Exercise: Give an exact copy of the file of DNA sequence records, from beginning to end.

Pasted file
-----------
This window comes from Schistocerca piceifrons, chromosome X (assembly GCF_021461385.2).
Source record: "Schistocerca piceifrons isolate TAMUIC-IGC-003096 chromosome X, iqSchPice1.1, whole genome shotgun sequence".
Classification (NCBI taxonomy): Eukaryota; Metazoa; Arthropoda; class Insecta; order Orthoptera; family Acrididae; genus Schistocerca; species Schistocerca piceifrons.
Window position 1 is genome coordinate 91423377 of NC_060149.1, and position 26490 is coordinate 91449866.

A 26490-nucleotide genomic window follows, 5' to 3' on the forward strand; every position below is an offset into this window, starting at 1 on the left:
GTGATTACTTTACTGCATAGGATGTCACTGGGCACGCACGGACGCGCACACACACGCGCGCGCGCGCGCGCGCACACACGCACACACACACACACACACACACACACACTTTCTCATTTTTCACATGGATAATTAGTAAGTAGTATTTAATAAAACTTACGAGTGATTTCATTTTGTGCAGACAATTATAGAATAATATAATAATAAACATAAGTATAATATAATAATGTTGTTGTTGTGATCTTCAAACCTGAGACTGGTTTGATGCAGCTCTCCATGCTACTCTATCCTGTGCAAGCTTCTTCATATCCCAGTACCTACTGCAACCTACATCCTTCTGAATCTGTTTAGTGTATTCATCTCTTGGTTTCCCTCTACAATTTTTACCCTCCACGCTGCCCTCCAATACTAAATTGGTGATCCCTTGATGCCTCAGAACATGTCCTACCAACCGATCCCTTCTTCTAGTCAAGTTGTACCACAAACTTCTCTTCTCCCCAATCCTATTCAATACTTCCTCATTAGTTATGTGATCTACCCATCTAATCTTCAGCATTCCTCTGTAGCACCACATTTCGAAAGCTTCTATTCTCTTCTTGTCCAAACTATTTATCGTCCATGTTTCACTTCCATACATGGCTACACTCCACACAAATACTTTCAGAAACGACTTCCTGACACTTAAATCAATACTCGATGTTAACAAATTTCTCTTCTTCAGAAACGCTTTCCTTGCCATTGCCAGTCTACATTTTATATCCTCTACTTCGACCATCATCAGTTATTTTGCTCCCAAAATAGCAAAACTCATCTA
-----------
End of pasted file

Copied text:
This window comes from Schistocerca piceifrons, chromosome X (assembly GCF_021461385.2).
Source record: "Schistocerca piceifrons isolate TAMUIC-IGC-003096 chromosome X, iqSchPice1.1, whole genome shotgun sequence".
Classification (NCBI taxonomy): Eukaryota; Metazoa; Arthropoda; class Insecta; order Orthoptera; family Acrididae; genus Schistocerca; species Schistocerca piceifrons.
Window position 1 is genome coordinate 91423377 of NC_060149.1, and position 26490 is coordinate 91449866.

A 26490-nucleotide genomic window follows, 5' to 3' on the forward strand; every position below is an offset into this window, starting at 1 on the left:
GTGATTACTTTACTGCATAGGATGTCACTGGGCACGCACGGACGCGCACACACACGCGCGCGCGCGCGCGCGCACACACGCACACACACACACACACACACACACACACTTTCTCATTTTTCACATGGATAATTAGTAAGTAGTATTTAATAAAACTTACGAGTGATTTCATTTTGTGCAGACAATTATAGAATAATATAATAATAAACATAAGTATAATATAATAATGTTGTTGTTGTGATCTTCAAACCTGAGACTGGTTTGATGCAGCTCTCCATGCTACTCTATCCTGTGCAAGCTTCTTCATATCCCAGTACCTACTGCAACCTACATCCTTCTGAATCTGTTTAGTGTATTCATCTCTTGGTTTCCCTCTACAATTTTTACCCTCCACGCTGCCCTCCAATACTAAATTGGTGATCCCTTGATGCCTCAGAACATGTCCTACCAACCGATCCCTTCTTCTAGTCAAGTTGTACCACAAACTTCTCTTCTCCCCAATCCTATTCAATACTTCCTCATTAGTTATGTGATCTACCCATCTAATCTTCAGCATTCCTCTGTAGCACCACATTTCGAAAGCTTCTATTCTCTTCTTGTCCAAACTATTTATCGTCCATGTTTCACTTCCATACATGGCTACACTCCACACAAATACTTTCAGAAACGACTTCCTGACACTTAAATCAATACTCGATGTTAACAAATTTCTCTTCTTCAGAAACGCTTTCCTTGCCATTGCCAGTCTACATTTTATATCCTCTACTTCGACCATCATCAGTTATTTTGCTCCCAAAATAGCAAAACTCATCTA